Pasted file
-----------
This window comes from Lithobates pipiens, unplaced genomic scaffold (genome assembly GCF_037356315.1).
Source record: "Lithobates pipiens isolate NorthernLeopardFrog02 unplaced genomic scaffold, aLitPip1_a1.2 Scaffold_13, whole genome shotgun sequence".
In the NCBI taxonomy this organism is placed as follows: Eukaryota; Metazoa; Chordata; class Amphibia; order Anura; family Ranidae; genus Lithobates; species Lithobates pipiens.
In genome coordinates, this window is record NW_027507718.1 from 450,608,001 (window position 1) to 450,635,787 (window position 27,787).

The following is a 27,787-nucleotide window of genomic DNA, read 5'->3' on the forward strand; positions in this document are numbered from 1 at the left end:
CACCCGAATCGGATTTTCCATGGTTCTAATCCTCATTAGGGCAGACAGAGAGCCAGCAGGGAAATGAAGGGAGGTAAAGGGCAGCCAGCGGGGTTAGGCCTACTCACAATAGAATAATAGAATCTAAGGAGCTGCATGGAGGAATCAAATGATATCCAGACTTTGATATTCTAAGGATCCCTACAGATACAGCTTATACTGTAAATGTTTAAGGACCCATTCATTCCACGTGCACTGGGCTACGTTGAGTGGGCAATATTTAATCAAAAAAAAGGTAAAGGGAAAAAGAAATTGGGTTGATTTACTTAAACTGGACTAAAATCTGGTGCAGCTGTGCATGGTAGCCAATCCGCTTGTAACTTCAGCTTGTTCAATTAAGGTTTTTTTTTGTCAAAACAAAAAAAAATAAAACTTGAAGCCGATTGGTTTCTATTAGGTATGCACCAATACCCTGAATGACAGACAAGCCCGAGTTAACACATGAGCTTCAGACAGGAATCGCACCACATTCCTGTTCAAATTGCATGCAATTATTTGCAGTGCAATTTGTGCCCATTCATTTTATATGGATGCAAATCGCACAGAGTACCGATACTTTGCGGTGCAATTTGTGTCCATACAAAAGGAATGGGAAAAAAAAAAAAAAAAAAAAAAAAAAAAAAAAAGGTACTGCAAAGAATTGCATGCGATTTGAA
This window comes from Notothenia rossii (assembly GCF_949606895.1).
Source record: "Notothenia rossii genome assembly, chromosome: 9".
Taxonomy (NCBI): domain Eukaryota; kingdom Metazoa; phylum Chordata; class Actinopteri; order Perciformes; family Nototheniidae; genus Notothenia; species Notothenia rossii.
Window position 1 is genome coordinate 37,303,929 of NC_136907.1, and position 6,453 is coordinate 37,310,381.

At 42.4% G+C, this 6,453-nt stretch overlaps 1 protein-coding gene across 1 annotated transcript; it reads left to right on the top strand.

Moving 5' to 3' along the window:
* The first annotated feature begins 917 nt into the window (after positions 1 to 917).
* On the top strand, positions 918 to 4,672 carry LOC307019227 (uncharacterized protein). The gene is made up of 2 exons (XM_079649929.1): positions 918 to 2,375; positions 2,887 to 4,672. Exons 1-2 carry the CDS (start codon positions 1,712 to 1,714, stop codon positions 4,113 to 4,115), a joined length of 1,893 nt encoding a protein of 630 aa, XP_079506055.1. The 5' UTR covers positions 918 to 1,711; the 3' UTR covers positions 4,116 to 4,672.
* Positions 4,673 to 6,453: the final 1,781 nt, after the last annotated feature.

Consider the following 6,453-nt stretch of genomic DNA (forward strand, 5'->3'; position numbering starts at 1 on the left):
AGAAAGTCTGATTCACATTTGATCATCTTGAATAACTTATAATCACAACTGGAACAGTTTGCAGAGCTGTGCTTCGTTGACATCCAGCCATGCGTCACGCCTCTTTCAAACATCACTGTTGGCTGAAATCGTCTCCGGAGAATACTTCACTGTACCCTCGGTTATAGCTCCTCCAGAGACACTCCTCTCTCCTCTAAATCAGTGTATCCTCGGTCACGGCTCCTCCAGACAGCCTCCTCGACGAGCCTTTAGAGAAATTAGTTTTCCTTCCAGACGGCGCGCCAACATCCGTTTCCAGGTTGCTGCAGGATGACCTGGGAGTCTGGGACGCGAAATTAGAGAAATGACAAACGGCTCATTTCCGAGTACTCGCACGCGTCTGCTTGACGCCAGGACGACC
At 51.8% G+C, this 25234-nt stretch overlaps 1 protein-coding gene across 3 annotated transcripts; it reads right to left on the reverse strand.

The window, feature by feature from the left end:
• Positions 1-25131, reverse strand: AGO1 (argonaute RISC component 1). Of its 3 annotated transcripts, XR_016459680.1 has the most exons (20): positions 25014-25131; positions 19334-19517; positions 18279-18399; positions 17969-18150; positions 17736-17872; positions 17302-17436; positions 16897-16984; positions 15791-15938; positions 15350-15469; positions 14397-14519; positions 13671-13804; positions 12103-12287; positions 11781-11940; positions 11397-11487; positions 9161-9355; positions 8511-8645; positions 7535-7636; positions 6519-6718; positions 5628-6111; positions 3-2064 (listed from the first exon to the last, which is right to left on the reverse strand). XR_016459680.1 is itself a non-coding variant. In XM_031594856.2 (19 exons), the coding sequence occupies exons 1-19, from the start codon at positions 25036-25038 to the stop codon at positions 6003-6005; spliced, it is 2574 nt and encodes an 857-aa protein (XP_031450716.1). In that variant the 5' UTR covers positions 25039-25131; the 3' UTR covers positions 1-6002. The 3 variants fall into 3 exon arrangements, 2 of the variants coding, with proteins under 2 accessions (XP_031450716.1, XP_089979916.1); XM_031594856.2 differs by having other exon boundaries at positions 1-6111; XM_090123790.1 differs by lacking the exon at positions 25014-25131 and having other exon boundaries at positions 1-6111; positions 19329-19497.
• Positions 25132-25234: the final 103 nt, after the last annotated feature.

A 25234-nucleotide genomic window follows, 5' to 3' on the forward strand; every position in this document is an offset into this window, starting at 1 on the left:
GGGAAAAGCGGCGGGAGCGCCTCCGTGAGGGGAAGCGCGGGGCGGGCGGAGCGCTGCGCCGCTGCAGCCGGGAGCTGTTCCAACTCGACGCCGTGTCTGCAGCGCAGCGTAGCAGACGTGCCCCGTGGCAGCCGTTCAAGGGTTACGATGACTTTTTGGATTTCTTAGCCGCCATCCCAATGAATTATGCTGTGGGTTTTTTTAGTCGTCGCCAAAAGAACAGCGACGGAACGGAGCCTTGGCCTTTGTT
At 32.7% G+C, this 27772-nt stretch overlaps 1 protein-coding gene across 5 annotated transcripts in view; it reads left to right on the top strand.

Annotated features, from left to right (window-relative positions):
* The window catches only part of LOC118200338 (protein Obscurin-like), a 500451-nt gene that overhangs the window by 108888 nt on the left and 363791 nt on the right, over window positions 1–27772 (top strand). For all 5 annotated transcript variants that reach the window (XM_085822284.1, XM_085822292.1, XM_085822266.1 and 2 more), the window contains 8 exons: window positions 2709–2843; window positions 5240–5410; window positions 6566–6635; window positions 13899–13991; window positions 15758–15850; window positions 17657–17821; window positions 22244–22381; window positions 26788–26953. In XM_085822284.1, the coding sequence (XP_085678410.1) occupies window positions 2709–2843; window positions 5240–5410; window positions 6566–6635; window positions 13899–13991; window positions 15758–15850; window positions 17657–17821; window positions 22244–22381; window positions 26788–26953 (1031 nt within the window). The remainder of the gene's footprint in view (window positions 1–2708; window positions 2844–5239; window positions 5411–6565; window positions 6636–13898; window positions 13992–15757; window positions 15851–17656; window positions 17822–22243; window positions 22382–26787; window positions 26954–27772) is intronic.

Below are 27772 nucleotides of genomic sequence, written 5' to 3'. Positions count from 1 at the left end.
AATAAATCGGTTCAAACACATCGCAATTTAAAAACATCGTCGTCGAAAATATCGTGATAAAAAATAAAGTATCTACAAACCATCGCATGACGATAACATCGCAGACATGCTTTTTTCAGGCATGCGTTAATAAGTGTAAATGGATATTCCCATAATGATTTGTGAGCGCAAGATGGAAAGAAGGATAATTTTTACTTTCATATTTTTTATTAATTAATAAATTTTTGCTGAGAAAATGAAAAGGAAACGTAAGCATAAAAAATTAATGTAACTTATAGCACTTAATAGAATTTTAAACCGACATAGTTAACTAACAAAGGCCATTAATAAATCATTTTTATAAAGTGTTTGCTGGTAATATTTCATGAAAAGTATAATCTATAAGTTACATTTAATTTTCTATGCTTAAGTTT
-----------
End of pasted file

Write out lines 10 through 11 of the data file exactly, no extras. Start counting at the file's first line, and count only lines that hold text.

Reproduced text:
Window position 1 is genome coordinate 37,303,929 of NC_136907.1, and position 6,453 is coordinate 37,310,381.

At 42.4% G+C, this 6,453-nt stretch overlaps 1 protein-coding gene across 1 annotated transcript; it reads left to right on the top strand.